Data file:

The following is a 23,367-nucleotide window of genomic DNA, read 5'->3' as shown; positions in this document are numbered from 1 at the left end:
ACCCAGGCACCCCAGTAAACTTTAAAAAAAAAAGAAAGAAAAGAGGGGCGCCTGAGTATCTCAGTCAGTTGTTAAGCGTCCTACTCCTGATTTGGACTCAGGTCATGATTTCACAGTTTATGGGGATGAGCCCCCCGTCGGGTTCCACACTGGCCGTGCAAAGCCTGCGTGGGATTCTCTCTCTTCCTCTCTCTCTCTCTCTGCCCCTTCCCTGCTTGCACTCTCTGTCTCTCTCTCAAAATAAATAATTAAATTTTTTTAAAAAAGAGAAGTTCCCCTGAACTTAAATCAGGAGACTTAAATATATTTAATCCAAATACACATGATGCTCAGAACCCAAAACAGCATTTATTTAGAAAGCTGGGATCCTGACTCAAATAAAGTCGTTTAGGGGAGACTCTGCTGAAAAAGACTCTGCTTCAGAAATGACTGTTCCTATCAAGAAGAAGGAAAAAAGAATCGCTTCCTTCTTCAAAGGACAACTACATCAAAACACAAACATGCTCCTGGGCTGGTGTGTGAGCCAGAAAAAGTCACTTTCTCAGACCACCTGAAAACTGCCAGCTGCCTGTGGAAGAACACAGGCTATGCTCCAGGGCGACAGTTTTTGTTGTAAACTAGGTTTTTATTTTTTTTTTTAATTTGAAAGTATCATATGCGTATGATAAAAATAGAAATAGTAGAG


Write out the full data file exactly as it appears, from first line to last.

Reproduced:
The following is a 23,367-nucleotide window of genomic DNA, read 5'->3' as shown; positions in this document are numbered from 1 at the left end:
ACCCAGGCACCCCAGTAAACTTTAAAAAAAAAAGAAAGAAAAGAGGGGCGCCTGAGTATCTCAGTCAGTTGTTAAGCGTCCTACTCCTGATTTGGACTCAGGTCATGATTTCACAGTTTATGGGGATGAGCCCCCCGTCGGGTTCCACACTGGCCGTGCAAAGCCTGCGTGGGATTCTCTCTCTTCCTCTCTCTCTCTCTCTGCCCCTTCCCTGCTTGCACTCTCTGTCTCTCTCTCAAAATAAATAATTAAATTTTTTTAAAAAAGAGAAGTTCCCCTGAACTTAAATCAGGAGACTTAAATATATTTAATCCAAATACACATGATGCTCAGAACCCAAAACAGCATTTATTTAGAAAGCTGGGATCCTGACTCAAATAAAGTCGTTTAGGGGAGACTCTGCTGAAAAAGACTCTGCTTCAGAAATGACTGTTCCTATCAAGAAGAAGGAAAAAAGAATCGCTTCCTTCTTCAAAGGACAACTACATCAAAACACAAACATGCTCCTGGGCTGGTGTGTGAGCCAGAAAAAGTCACTTTCTCAGACCACCTGAAAACTGCCAGCTGCCTGTGGAAGAACACAGGCTATGCTCCAGGGCGACAGTTTTTGTTGTAAACTAGGTTTTTATTTTTTTTTTTAATTTGAAAGTATCATATGCGTATGATAAAAATAGAAATAGTAGAG